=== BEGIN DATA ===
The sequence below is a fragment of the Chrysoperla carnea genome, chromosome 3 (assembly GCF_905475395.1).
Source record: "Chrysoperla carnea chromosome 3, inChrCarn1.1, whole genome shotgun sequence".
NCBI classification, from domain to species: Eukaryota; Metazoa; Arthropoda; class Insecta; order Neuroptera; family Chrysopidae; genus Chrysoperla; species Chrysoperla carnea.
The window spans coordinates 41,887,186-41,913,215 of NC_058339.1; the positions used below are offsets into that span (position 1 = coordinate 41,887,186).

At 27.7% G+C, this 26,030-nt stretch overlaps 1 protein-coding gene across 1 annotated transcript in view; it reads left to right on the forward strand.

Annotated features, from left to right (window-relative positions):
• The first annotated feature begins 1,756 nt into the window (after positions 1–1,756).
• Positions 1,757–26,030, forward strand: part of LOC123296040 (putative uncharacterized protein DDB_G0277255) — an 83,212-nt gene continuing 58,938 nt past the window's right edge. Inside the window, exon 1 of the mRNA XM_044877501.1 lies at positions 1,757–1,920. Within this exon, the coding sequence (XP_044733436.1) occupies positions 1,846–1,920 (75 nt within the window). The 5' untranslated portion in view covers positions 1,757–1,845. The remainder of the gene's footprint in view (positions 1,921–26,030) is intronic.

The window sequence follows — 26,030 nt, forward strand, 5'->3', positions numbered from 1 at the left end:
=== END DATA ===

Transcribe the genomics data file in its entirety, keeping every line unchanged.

The sequence below is a fragment of the Chrysoperla carnea genome, chromosome 3 (assembly GCF_905475395.1).
Source record: "Chrysoperla carnea chromosome 3, inChrCarn1.1, whole genome shotgun sequence".
NCBI classification, from domain to species: Eukaryota; Metazoa; Arthropoda; class Insecta; order Neuroptera; family Chrysopidae; genus Chrysoperla; species Chrysoperla carnea.
The window spans coordinates 41,887,186-41,913,215 of NC_058339.1; the positions used below are offsets into that span (position 1 = coordinate 41,887,186).

At 27.7% G+C, this 26,030-nt stretch overlaps 1 protein-coding gene across 1 annotated transcript in view; it reads left to right on the forward strand.

Annotated features, from left to right (window-relative positions):
• The first annotated feature begins 1,756 nt into the window (after positions 1–1,756).
• Positions 1,757–26,030, forward strand: part of LOC123296040 (putative uncharacterized protein DDB_G0277255) — an 83,212-nt gene continuing 58,938 nt past the window's right edge. Inside the window, exon 1 of the mRNA XM_044877501.1 lies at positions 1,757–1,920. Within this exon, the coding sequence (XP_044733436.1) occupies positions 1,846–1,920 (75 nt within the window). The 5' untranslated portion in view covers positions 1,757–1,845. The remainder of the gene's footprint in view (positions 1,921–26,030) is intronic.

The window sequence follows — 26,030 nt, forward strand, 5'->3', positions numbered from 1 at the left end: